While an agent is either on the phone or in a chat session with a client, she can search the database for similar questions and answers compiled from past chat sessions. "Our agents can now reach into the database without putting someone on hold," says Ken Condren, C3's vice president of technology. "In the old days, they would have to put the customer on hold while they asked their supervisor for help." The nanoRep database is designed to improve with age, as new content from the LivePerson chat system is automatically added to it. C3 can cost about $100 per month per agent for a team of 25 to 30 chat agents. NanoRep's monthly fees for its knowledgebase range from $199 for 1,500 customer service answers per month to $990 for up to 30,000 answers per month.
ApplianceZone has built up a knowledgebase with Bold Software, its live chat system provider, which also provides software that updates the knowledgebase with comments recorded in chat sessions. (Bold Software was acquired last month by LogMeIn Inc., a provider of Internet-based customer support for personal computers, smartphones and other devices.) Bold's live chat software starts out as low as $9 per agent per month, the company says.
Not wrong, but ...
The knowledgebase is part of the ApplianceZone's overall administrative database, which it built in-house to provide access to information from multiple sources, including the order management system, inventory records, product descriptions and shipping systems. The database also connects with some 30 drop shippers that ApplianceZone uses to fulfill orders.
In the case of the errant live chat agent, however, ApplianceZone discovered during a review that she had over-relied on canned answers, Staser says. The answers weren't inaccurate, but the agent should have sensed in a number of cases that the customer needed more personal and helpful service—to ensure the customer could find the right parts for her particular model of dishwasher, for instance, or to track a shipment that the retailer had to place on back-order with a manufacturer.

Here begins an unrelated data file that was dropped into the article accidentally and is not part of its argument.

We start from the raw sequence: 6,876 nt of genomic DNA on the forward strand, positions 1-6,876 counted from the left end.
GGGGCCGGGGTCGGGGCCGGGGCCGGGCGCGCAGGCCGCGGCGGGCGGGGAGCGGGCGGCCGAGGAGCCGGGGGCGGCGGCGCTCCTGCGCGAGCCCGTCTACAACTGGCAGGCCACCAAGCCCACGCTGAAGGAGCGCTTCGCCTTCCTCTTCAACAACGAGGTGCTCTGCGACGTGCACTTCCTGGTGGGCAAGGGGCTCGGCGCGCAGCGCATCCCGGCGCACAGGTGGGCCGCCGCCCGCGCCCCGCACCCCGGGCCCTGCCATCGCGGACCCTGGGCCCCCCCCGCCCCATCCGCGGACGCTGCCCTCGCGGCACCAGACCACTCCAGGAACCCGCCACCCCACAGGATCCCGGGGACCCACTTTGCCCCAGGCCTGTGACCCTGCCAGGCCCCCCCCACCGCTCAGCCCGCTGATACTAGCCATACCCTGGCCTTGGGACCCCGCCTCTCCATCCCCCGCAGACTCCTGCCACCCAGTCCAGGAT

Such reviews of live chat agents' performance can also show that they need to get better at gathering the information a customer needs. The review process, Staser says, is an important part of an agent's ongoing skills development. "We print the chats out and go over each one with the agent," she says. "It could be that the agent did not know a certain research process, or that she felt a canned response would work just as well."
In other cases, retailers have learned the hard way that agents without connections to the right company information can leave them without the tools they need to do their jobs effectively. That's what retail chain Petco Animal Supplies Inc. discovered when it launched a new live chat system for its Petco.com e-commerce site last year.
Petco, like other retailers with live chat, trains its customer service team to handle sales as well as service inquiries from customers. Petco for years has relied on Sutherland Global Services to provide customer service and sales agents. Those agents are trained in Petco's products and policies and have direct network access into the retailer's back-end databases for order status, product details, and in-store as well as online inventory availability.